One of the benefits of working at a university is access to the library. For me, most of that benefit has been spent getting caught up on the excellent graphic novels such as V for Vendetta, Watchmen, Sandman, and the complete Gilbert Hernandez Love and Rockets universe. I do occasionally read “real books” too (and yes, that’s in quotation marks for a reason). About a year ago, I began a search for books on creativity and practicing so I could see what other people had to say about a part of my life that was often a struggle. I found one book that discussed practice called Free Play: Improvisation in Life and Art, which was quite interesting. However, the one I remember most was titled Creators on Creating: Awakening and Cultivating the Imaginative Mind.
The book is made up of a collection of essays written by some of the most prolific and significant creators in a wide variety of disciplines. The contributors include Henry Miller, Frank Zappa, Federico Fellini, Maya Angelou, and Richard Feynman, among others. In each essay, the writer explains his or her method of finding creativity. What I loved about the book was that it was broken down into chapters based on how the writers achieved their most creative state. For instance, there were those who were most creative and productive while focusing on their subject intently. Some found their most creative state when they distracted themselves from their work and followed seemingly insignificant tangents. Some worked best when collaborating; some needed to be alone. Some only could create when their schedule was packed to the brim. Others need open space in which to craft. Last week, I discovered to my delight that I fall into that last category, and it has changed the way I look at practice.
Last week I announced the experiments in productivity that I was conducting during my time away from my full time job. I learned a lot from the experience about the ways I can be most productive, but the most exciting and surprising revelation was how much I enjoyed playing and practicing the tuba. It shouldn’t be a surprise that once I began to enjoy the process of practicing, I began to accomplish more while I was doing it. Not no longer became a chore, but an opportunity to explore and develop.
I approached practice by breaking it down into small components. The first practice of the day was early, and it served to warm up and exercise my muscles. This was the most routine of the sessions, and it covered the major areas I needed to maintain: things like tone production, flexibility, and access to all registers. After that I would take a break and find time later in the day to return to the instrument. Once I got back, I would take stock of where I was and what I was wanting. Some days, I’d open up a book of etudes and try to play through them. Others, I would improvise on scales and patterns. One night I started improvising on the Goldberg Variations and tried to play along with a recording (Gould 1981, of course). And it happened that on a few days, I would play for about 5 minutes, realize I was not focused enough to accomplish anything, and come back to it later after I redirected my energy to other projects.
As I said above, the most important thing I found was that I needed an open space of time to practice. When I’m under a deadline for material or skills I have to learn, I tend to focus on how much I’m not accomplishing and I let the remaining time tick down as I’m paralyzed by the amount I need to do. When I gave myself an open period to play (which I mean in many senses of the word), I was able to find the things of value for me and work accordingly. I’ll be honest, some of those Goldberg Variations are much too hard to read on the wrong clef and at breakneck piano speeds. I don’t know how much I really got from it, but it was fun to try, and it could have opened up some new ideas for material I want to learn.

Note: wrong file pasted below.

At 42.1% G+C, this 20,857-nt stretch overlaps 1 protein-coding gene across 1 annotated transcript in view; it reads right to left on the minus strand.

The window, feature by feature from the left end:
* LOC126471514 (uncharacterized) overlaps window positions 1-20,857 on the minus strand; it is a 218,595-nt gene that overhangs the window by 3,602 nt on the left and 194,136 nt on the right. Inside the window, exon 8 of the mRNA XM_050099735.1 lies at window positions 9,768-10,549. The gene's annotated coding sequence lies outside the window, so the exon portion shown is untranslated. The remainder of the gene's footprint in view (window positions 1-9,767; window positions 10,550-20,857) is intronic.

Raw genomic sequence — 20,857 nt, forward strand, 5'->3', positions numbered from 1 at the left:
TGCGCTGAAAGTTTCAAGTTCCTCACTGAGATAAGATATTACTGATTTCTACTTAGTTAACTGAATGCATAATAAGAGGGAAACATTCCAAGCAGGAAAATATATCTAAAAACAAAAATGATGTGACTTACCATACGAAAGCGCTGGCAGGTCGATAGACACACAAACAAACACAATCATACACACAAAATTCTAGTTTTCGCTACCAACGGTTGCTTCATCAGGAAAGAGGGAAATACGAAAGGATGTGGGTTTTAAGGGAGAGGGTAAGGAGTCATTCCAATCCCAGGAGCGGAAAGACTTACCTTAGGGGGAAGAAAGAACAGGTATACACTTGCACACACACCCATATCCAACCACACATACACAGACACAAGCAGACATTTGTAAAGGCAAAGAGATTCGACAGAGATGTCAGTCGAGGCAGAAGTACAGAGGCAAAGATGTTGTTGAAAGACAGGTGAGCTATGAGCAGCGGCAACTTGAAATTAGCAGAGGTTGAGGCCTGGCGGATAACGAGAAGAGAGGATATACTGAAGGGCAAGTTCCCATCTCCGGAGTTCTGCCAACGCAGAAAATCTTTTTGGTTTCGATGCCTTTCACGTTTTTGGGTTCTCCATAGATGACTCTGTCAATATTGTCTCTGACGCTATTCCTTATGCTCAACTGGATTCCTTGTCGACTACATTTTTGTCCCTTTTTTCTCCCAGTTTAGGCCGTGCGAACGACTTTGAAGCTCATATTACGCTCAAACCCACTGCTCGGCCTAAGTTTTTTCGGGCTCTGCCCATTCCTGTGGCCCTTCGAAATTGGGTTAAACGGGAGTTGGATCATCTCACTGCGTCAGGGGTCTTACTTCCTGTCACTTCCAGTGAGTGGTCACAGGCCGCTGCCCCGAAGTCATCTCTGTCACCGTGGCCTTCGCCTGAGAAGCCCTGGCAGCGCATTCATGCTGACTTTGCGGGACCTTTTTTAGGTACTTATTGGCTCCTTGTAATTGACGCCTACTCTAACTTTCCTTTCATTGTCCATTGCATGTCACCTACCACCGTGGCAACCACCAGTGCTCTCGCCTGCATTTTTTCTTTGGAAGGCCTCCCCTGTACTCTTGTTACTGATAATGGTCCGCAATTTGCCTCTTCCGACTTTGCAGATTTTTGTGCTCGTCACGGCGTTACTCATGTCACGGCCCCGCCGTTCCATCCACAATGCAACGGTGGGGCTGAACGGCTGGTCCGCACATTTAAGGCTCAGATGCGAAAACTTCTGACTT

What about the times in which I do have a deadline and have a very specific task to accomplish? How will my crazy hippie practice techniques handle moments where decisive action are required? I think that in the long run, keeping my mind actively engaged will get me more of the innovative and interesting kinds of gigs I want. It’s that musician’s dilemma: I’m scared to turn down crappy gigs, because then I won’t get asked to play any crappy gigs any more. I also believe that by approaching practice as flexibly as possible, I’ll be better poised to learn what I need to when I need to learn it, and be able to pick it up quicker. I also have a whole host of tuba skills to fall back on while I’m continuing to develop myself.
The challenge now is finding how I can make this happen in the context of my full time job. After all, having the luxury of a flexible schedule is just that: a luxury. One option is to find the time at work to play; maybe at least get that first practice session out of the way so that when I get home I can work in the creative realm rather than the routine. Recently, I have stashed a secret tuba at my workplace, so that over lunch breaks I can get a little playing in. That should help for now, and I’ll continue to explore and experiment with the momentum I have to practice in my life. Also, I’m excited (and once again surprised) that I actually have the desire to make practicing a priority in my life.
I reiterate the statement I made last week about experimentation. This type of discovery would have been much more difficult if I had locked myself into a specific routine. I may have had some breakthroughs in the context of that routine, but I’m much more of a fan of the process of evaluation, experimentation, and reevaluation. The year is young! Make some time this year to explore what makes you most productive and make it happen.